Wireless keyboards and encryption/security

Discussion in 'hardware' started by Fly, Apr 7, 2016.

  1. Fly

    Fly Registered Member

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    Lately I have been looking for a new keyboard. Currently I have an old keyboard that dates back to 2004, but it is old. I have a newer keyboard, but it is not exactly 'smooth' typing. Easy to touch the wrong keys in the process of typing.

    These days most keyboards are wireless. I noticed a nice Rapoo 8900P keyboard. However, I cannot find any information about the security of the connection. After all, I have to plug in an USB stick. So there is some kind of network and I don't like opening my computer to a wireless 'network' if I don't know anything about the security/encryption.

    Does anyone have any information about this keyboard ? Or what would be a nice, 'smooth' keyboard that is also secure ? I have no need for expensive gaming keyboards. Actually, the Rapoo 8900P costs about 80 euros so it should have proper encryption, but then ... It appears it is made in China.
     
  2. Gandalf_The_Grey

    Gandalf_The_Grey Registered Member

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  3. Fly

    Fly Registered Member

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    @Gandalf_The_Grey,

    Any in particular ? I noticed some Logitech keyboards in that local shop, but I was not impressed with the 'ergonomics' or whatever way one should put it.
     
  4. Bill_Bright

    Bill_Bright Registered Member

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    I cannot offer any advice about that Rapoo keyboard but I just put together a new computer for me. I had previously been using the Microsoft Comfort 5000 Wireless keyboard on a couple computers and really liked them. I don't know who makes the keyboards and mice for Microsoft, but IMO, they are great! Smooth but with great "feedback" through the fingers (that is, there is a positive "click" with just the right amount of effort that is not mushy). And I really like the "ergonomic" curved shape too. And while definitely not a compact keyboard, it is not too wide either at only 18.1 inches. This means the keyboard and mouse can both sit on my keyboard tray that slides out from under my desk and still give me enough room to navigate my monitors with my mouse. Many keyboards are 20 inches or wider which does not leave any mouse maneuvering room on my tray. Of course, if you are not limited by a keyboard tray or desktop area, that point may be moot. That said, your Rapoo is just 17 inches so that would not be a problem anyway. But do note being more compact may mean smaller keys and that may or may not be an issue for you.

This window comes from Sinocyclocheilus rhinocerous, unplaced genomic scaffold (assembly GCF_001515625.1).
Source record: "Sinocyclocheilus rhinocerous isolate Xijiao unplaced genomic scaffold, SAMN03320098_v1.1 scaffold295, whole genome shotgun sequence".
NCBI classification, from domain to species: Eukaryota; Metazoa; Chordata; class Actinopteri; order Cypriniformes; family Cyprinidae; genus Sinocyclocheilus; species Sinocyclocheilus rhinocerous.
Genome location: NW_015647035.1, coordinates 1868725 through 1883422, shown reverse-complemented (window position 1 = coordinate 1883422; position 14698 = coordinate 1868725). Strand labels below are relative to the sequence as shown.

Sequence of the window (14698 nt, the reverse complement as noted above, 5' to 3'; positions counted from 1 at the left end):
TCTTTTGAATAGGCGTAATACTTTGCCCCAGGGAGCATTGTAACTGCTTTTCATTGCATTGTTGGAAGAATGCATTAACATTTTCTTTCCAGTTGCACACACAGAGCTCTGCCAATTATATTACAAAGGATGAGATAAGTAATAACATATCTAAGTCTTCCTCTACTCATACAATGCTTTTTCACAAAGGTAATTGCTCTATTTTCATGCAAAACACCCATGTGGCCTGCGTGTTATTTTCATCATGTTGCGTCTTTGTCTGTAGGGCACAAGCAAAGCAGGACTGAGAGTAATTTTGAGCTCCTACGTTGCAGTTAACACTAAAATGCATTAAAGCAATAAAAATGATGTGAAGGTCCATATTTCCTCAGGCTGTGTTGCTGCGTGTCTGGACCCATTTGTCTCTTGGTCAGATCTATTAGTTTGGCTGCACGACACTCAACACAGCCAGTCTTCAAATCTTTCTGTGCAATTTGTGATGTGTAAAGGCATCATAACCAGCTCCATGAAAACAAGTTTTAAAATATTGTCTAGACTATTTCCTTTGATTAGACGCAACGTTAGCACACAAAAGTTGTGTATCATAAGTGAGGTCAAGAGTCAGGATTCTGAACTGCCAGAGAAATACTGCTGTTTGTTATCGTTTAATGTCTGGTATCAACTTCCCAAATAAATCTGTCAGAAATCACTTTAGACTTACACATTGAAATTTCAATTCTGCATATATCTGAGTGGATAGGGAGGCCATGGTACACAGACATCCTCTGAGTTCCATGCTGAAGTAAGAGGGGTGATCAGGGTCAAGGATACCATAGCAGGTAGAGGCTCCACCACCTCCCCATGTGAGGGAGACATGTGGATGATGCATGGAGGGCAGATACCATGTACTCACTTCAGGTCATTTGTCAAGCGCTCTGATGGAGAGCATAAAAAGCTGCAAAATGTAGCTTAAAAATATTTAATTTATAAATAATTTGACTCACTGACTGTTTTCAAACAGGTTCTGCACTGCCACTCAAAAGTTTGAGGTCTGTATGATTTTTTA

While my computers are in a home environment so security/encryption for the short range RF used here is not really an issue. But still, like you, I was interested in encryption. Keyboard encryption is really only a problem if a badguy can get in close proximity to your system (say, within 30 - 40 feet). That would not be possible for me, but still, I take security seriously.

    Then I discovered Microsoft updated the 5000 with the new Wireless Comfort Desktop 5050 keyboard and mouse set. Basically the same keyboard, but with AES encryption.

    Now this is a set - and frankly, I love the mouse too. While I am right-handed, I use my mouse in my left hand and I love the fact it is not contoured - that is, it not shaped for just the right or left hand.

    They have other sets and separate keyboards that are encrypted, as seen here (under the Features drop-down list, check AES to see what they have to offer). And I note if you shop around, they generally are less expensive than the MSRP. For example, Amazon here in the US offers the 5050 set for $44.95.

    Having said all that, keyboards and mice are extensions of our own hands. And everybody's hands are different. What "feels" great to one person may feel totally awkward (even painful) to others. So really, it is best if you can visit a computer store and play touchy-feely with the keyboards yourself. Then decide what to get. Just remember the floor samples have likely been abused.
     
  5. Gandalf_The_Grey

    Gandalf_The_Grey Registered Member

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    Using only laptops nowadays the Wireless Illuminated Keyboard K800 looks very nice to me. But you have to try a keyboard yourself. It's very personal.
     
  6. Fly

    Fly Registered Member

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    @Bill_Bright, for me 40 feet would be within reach of strangers.

    You seem to know a lot about technical issues. 'short range RF' I really know nothing about that sort of stuff, how do these connections relate to wireless networks as networks between wireless routers and computers ? Is it pretty much the same ?
    What what it's worth, the Rapoo one was at 5 Ghz. Then again, made in China with very little documentation.
     
  7. Bill_Bright

    Bill_Bright Registered Member

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    Yeah, but 40ft is extreme and that's line of sight. If there is even one wall, floor or ceiling in the way, there would be a lot of signal degradation.

    The maximum range for wireless networks is about 100m or 300ft. But again, the more obstacles in the way, the shorter that effective range will be.
     
  8. jwcca

    jwcca Registered Member

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    I just bought a Logitech K830 Illuminated Wireless and BlueTooth kbd.